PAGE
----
The Mandela Effect

Sammy Chintakrindi

“Mirror mirror on the wall, who’s the fairest of them all?” Many people would find the previous sentence entirely normal, however very few may catch the mistake. In the 1937 animated classic, Snow White and the Seven Dwarfs, the famous line is, “Magic mirror on the wall…” This is an example of the Mandela effect. The Mandela effect is the phenomenon that is centered around the idea that a large number of people believe in something that is not true.

The Mandela effect is named after Nelson Mandela. Nelson Mandela is a former South African president who was imprisoned for conspiring against the state. Many people believed that he died during his imprisonment, however he only died a few years ago, after serving 27 years in jail. He got released from prison in 1990, but he died many years later on December 5, 2013.

There are many examples of the Mandela effect, including the children’s franchise, Berenstain Bears. Many people of all ages believe that the series is called Berenstein Bears, with an “e” however it’s actually spelled Berenstain Bears, with an “a”. A second example is the popular TV show, Sex in the City. This show is often misconceived as Sex and the City, when really it’s Sex in the City. Another example is the the popular fast food chain, Chick-fil-A. When questioned, many believe that’s it’s spelled without the c, as Chik-fil-A. In addition to this, the famous line from Star Wars, “Luke, I am your father” is actually wrong. The line in the 1980’s film says, “No, I am your father”.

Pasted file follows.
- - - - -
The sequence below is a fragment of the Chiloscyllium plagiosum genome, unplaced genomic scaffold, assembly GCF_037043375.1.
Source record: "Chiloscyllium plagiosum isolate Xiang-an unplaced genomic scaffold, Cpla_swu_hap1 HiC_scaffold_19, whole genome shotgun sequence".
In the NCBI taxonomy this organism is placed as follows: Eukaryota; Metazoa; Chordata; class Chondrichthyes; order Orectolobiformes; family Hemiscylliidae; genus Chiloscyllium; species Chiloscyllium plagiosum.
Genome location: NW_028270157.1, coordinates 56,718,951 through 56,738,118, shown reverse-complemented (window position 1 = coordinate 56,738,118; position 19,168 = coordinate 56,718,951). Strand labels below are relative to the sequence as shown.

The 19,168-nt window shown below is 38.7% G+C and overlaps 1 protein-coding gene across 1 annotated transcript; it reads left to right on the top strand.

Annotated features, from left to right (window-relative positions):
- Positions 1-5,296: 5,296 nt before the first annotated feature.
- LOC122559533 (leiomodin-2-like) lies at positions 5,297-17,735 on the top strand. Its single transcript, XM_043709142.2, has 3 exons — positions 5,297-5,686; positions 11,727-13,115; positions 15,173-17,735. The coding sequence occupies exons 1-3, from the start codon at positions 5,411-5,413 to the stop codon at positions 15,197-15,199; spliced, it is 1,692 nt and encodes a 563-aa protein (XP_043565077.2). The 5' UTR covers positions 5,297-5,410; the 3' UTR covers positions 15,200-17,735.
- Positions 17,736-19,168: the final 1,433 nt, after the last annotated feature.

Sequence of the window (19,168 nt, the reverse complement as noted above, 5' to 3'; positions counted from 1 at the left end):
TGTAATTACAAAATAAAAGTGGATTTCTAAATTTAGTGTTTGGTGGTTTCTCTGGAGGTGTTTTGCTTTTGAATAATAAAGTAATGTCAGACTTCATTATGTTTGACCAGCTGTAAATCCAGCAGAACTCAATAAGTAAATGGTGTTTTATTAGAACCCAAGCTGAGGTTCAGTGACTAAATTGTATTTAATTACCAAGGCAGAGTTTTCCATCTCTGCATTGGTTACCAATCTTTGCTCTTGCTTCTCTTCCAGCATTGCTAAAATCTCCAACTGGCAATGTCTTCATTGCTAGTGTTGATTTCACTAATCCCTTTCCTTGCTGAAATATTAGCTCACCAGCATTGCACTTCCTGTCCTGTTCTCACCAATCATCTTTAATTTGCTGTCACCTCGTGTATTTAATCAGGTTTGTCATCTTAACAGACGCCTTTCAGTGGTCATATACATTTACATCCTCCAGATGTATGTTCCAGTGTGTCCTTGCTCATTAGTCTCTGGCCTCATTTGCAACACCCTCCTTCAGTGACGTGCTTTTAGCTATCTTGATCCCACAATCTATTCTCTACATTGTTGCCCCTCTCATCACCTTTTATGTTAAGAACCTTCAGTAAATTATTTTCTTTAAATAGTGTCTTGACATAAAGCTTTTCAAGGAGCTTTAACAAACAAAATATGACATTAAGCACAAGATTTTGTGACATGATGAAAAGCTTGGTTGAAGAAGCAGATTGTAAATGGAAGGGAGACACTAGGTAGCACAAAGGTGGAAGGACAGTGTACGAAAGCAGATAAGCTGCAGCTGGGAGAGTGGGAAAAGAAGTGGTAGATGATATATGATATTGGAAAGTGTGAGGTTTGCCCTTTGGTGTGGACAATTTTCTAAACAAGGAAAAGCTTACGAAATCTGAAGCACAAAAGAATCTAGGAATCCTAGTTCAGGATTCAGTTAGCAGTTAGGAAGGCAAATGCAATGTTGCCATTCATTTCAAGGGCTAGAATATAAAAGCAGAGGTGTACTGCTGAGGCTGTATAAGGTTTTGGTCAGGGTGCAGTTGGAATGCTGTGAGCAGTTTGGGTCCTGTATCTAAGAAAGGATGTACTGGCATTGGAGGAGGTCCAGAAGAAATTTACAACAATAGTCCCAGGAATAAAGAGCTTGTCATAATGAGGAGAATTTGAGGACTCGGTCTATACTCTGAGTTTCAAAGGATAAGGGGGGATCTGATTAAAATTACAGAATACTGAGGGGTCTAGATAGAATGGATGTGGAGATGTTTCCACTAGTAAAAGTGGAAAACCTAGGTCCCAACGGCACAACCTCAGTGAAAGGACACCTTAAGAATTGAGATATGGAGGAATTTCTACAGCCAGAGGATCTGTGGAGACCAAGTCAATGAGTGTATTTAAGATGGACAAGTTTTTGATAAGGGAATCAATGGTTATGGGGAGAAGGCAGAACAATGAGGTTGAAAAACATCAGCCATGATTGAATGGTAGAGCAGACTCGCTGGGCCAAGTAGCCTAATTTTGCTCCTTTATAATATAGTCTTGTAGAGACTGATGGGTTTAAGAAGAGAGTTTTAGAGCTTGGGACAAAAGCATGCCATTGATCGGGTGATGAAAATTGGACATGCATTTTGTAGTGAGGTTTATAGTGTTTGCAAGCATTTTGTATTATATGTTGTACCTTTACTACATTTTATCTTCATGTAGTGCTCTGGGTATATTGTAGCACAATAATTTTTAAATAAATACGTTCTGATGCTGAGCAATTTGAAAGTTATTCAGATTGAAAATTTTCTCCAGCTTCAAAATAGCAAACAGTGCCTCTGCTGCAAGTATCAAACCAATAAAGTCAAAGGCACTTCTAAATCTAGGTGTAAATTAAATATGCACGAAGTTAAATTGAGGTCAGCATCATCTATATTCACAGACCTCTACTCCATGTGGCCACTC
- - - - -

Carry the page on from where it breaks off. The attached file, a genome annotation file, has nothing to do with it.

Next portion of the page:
There are many different theories as to why this phenomenon occurs. One theory is that in the future, time travel is possible, therefore one person came back in time and changed something slightly. That, in turn, resulted in the false memories of a large amount of people. Another theory is that there are alternate universes, and for an unknown reason a specific moment changed. There are many other theories centered around this, though a valid reason as to why this happens is still unknown.